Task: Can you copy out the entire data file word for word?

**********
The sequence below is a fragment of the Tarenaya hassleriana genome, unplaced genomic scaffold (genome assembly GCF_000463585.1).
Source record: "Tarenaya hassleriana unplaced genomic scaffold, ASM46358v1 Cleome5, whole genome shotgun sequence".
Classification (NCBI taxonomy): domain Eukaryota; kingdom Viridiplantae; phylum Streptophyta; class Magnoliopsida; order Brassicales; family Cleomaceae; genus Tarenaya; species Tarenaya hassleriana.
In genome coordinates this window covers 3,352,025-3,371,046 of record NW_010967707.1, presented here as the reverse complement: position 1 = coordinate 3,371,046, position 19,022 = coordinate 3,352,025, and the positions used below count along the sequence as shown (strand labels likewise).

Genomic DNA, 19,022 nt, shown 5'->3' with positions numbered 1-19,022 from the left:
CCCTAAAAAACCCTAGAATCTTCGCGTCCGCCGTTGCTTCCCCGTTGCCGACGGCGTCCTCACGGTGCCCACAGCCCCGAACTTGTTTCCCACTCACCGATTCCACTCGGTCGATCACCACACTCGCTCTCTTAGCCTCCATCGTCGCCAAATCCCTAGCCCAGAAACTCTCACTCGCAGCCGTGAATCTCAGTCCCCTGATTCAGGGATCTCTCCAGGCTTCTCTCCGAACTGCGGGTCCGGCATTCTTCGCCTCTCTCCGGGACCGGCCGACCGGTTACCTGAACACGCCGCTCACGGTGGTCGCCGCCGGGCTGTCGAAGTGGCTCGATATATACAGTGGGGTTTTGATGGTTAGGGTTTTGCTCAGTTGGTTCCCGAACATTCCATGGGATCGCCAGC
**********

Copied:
The sequence below is a fragment of the Tarenaya hassleriana genome, unplaced genomic scaffold (genome assembly GCF_000463585.1).
Source record: "Tarenaya hassleriana unplaced genomic scaffold, ASM46358v1 Cleome5, whole genome shotgun sequence".
Classification (NCBI taxonomy): domain Eukaryota; kingdom Viridiplantae; phylum Streptophyta; class Magnoliopsida; order Brassicales; family Cleomaceae; genus Tarenaya; species Tarenaya hassleriana.
In genome coordinates this window covers 3,352,025-3,371,046 of record NW_010967707.1, presented here as the reverse complement: position 1 = coordinate 3,371,046, position 19,022 = coordinate 3,352,025, and the positions used below count along the sequence as shown (strand labels likewise).

Genomic DNA, 19,022 nt, shown 5'->3' with positions numbered 1-19,022 from the left:
CCCTAAAAAACCCTAGAATCTTCGCGTCCGCCGTTGCTTCCCCGTTGCCGACGGCGTCCTCACGGTGCCCACAGCCCCGAACTTGTTTCCCACTCACCGATTCCACTCGGTCGATCACCACACTCGCTCTCTTAGCCTCCATCGTCGCCAAATCCCTAGCCCAGAAACTCTCACTCGCAGCCGTGAATCTCAGTCCCCTGATTCAGGGATCTCTCCAGGCTTCTCTCCGAACTGCGGGTCCGGCATTCTTCGCCTCTCTCCGGGACCGGCCGACCGGTTACCTGAACACGCCGCTCACGGTGGTCGCCGCCGGGCTGTCGAAGTGGCTCGATATATACAGTGGGGTTTTGATGGTTAGGGTTTTGCTCAGTTGGTTCCCGAACATTCCATGGGATCGCCAGC